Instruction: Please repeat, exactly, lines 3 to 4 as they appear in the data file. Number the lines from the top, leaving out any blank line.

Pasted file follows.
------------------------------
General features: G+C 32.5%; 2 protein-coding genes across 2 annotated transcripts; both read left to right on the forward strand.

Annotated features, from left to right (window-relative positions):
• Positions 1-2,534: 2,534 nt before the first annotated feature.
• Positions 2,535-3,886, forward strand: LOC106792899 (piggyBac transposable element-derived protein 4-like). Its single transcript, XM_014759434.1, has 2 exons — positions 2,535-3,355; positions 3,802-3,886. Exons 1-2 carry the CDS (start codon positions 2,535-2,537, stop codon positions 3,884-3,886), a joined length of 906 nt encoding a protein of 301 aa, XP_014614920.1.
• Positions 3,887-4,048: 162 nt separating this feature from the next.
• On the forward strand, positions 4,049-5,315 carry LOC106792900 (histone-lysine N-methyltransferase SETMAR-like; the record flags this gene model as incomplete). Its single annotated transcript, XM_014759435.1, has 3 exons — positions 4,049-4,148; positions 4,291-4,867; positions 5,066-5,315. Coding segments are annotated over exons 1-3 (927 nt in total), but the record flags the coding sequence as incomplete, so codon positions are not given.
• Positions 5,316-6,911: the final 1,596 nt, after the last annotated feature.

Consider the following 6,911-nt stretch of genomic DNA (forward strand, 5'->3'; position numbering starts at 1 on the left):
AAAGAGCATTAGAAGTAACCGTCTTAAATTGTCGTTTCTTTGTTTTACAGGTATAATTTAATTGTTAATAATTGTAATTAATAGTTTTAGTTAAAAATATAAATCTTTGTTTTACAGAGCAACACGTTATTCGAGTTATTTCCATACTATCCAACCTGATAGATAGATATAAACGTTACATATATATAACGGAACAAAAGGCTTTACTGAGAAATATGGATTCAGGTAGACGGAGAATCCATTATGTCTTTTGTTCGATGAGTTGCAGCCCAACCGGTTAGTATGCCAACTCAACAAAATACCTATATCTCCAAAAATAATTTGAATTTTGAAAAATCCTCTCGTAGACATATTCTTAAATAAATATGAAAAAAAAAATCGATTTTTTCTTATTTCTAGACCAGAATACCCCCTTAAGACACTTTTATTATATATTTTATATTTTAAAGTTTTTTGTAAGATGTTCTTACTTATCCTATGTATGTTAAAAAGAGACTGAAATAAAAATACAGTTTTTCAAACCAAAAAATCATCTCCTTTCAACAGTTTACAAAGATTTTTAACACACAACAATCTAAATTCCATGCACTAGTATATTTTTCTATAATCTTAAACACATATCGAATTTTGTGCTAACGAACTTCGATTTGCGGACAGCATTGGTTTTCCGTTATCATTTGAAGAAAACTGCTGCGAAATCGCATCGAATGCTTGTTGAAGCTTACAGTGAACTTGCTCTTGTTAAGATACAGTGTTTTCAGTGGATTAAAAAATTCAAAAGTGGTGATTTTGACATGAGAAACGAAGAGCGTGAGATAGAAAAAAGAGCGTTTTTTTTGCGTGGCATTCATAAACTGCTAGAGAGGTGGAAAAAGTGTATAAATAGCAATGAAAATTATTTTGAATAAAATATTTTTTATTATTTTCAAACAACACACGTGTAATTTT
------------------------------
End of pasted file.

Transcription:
• Positions 1-2,534: 2,534 nt before the first annotated feature.
• Positions 2,535-3,886, forward strand: LOC106792899 (piggyBac transposable element-derived protein 4-like). Its single transcript, XM_014759434.1, has 2 exons — positions 2,535-3,355; positions 3,802-3,886. Exons 1-2 carry the CDS (start codon positions 2,535-2,537, stop codon positions 3,884-3,886), a joined length of 906 nt encoding a protein of 301 aa, XP_014614920.1.